The Illinois Funders DACA Relief Initiative

The Illinois Funders DACA Relief Initiative (IDRI) is a short-term collaborative fund. It is designed to respond to the need for action by and capacity-building for nonprofits that seek to assist youth and young adults eligible for relief under Deferred Action for Childhood Arrivals (DACA). DACA allows some immigrants to apply for a temporary shield from deportation, enabling them to live and work legally in the United States. IDRI began in 2012. IDRI is a special project of The Chicago Community Trust, which serves as its fiscal sponsor.


IDRI Donors
  • Chicago Bar Foundation
  • The Chicago Community Trust
  • Chicago Foundation for Women
  • Lloyd A. Fry Foundation
  • John D. and Catherine T. MacArthur Foundation
  • Fund for New Citizens of the New York Community Trust
  • The Mayer & Morris Kaplan Family Foundation
  • Roy G. Kerr Foundation
  • Polk Bros. Foundation
  • Wieboldt Foundation
  • Woods Fund of Chicago

Two foundations that prefer to remain anonymous also partner with IDRI.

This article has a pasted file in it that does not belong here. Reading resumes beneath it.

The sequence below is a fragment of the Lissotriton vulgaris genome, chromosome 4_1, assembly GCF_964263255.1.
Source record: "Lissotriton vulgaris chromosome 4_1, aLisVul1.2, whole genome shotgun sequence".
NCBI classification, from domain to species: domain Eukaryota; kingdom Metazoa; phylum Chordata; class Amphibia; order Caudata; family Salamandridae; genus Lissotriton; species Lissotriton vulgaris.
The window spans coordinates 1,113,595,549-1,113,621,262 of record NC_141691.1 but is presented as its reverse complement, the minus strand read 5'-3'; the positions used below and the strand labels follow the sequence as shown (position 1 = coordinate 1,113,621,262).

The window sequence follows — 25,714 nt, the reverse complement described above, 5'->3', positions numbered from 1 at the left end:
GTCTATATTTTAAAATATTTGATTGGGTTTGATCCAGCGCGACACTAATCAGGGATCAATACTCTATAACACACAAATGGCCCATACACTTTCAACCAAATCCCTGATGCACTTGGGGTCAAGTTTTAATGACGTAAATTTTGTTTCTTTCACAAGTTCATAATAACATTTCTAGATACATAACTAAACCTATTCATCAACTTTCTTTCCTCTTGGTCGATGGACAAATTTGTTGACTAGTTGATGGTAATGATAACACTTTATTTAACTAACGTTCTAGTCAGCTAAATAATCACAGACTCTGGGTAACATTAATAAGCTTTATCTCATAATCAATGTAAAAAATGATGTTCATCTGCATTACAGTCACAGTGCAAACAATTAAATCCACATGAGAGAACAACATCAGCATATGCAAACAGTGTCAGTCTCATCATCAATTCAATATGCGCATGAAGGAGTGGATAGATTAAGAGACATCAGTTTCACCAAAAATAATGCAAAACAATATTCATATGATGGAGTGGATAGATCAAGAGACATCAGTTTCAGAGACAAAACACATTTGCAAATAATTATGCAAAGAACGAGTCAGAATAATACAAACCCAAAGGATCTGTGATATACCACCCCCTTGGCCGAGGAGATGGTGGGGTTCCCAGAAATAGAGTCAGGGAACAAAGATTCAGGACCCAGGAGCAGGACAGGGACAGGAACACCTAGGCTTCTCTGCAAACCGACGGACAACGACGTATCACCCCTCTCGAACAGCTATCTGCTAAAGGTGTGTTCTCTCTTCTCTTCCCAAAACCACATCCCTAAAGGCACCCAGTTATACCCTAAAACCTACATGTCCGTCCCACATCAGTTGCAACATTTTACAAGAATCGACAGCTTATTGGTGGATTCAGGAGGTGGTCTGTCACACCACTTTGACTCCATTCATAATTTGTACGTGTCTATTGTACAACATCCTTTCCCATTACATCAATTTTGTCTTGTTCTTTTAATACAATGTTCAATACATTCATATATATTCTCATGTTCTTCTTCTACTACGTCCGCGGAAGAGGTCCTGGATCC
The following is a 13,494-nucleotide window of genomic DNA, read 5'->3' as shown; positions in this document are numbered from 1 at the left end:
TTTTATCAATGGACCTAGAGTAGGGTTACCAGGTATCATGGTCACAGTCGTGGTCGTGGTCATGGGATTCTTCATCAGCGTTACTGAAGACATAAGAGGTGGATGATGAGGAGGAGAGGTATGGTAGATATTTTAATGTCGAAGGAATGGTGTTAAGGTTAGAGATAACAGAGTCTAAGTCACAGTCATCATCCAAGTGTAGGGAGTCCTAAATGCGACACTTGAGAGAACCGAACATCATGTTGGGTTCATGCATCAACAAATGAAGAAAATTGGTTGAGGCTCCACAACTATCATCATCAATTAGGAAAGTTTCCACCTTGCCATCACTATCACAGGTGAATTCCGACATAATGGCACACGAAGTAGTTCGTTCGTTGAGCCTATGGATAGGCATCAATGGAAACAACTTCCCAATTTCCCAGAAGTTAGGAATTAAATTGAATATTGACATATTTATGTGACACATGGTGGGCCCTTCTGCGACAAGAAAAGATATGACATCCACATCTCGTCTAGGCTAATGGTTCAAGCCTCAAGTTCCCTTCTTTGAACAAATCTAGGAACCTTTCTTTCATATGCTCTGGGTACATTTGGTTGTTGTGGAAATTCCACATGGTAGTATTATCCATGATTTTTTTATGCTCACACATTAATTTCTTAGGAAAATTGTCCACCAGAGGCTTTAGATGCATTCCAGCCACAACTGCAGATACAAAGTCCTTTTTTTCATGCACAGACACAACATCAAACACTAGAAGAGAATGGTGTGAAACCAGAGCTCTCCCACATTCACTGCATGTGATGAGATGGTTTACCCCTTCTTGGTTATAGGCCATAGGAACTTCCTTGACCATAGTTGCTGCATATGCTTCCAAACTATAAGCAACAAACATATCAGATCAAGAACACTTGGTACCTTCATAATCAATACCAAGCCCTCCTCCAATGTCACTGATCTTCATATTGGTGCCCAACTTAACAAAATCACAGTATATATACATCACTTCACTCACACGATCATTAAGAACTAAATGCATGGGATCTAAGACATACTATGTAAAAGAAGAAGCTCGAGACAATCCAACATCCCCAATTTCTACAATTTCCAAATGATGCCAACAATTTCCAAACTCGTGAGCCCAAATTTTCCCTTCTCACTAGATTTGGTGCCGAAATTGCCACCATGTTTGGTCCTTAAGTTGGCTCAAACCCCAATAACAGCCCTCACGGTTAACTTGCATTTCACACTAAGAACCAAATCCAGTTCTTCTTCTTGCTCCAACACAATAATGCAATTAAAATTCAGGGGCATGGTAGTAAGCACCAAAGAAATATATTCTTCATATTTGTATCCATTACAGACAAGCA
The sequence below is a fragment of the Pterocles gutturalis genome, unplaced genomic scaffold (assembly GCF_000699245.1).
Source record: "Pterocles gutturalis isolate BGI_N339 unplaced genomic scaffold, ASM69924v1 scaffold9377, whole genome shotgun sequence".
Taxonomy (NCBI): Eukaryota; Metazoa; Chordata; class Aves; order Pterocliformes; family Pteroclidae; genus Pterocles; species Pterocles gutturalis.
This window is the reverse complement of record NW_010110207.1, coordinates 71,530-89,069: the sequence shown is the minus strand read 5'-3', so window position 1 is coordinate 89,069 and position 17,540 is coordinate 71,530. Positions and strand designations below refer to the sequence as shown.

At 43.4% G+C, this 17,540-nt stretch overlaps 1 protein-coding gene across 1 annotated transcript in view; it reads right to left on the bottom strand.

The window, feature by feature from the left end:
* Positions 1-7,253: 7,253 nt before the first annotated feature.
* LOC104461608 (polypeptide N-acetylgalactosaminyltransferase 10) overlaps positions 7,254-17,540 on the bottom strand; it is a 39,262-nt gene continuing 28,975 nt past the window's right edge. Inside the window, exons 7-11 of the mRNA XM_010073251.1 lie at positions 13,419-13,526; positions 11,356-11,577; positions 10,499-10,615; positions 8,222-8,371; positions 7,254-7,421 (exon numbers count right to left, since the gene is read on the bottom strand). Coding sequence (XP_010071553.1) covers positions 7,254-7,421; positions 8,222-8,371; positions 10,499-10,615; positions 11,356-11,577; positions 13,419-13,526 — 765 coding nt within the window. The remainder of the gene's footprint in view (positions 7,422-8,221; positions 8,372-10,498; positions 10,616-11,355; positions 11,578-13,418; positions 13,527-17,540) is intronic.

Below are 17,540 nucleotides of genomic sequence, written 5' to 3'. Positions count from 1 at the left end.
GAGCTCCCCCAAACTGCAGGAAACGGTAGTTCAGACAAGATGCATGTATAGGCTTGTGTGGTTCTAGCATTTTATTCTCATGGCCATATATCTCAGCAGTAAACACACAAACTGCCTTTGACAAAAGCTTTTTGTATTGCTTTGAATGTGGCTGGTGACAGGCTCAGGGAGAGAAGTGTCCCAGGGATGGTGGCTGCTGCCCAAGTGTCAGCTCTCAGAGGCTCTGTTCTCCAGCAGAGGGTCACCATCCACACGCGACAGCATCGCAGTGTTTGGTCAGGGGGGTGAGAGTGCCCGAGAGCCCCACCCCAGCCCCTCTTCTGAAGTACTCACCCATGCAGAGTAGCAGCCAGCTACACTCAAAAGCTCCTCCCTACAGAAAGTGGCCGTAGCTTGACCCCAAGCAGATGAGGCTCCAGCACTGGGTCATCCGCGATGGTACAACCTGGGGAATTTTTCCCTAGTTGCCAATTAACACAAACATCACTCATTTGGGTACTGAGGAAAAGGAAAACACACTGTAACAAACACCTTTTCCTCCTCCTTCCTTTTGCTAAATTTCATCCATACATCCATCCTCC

Contact Us

If you have any questions, please contact Alice Cottingham, IDRI project manager, at or 708.609.9981.


 

Are you looking to apply for a undergraduate scholarship from the Illinois Dream Fund? Please visit www.illinoisdreamfund.org.

IDRI Grants, Convenings and Upcoming Grants

IDRI will next award grants in mid-September 2014, in response to an RFP it released in July 2014. Grants will support community education campaigns about DACA, DACA legal services, and technical assistance and training for legal service providers to strengthen their DACA work.
 


Since late 2012, twenty-four nonprofit organizations in metropolitan Chicago have received more than $800,000 from IDRI. See the complete grants list online
 


From time to time, IDRI also convenes meetings of stakeholders. In June 2014, IDRI hosted a meeting of Asian American organizations about strengthening DACA outreach in API communities. In March 2014, it hosted presentations by Roberto Gonzales, Ph.D. about early findings from his longitudinal research about DACA's impact in the lives of beneficiaries.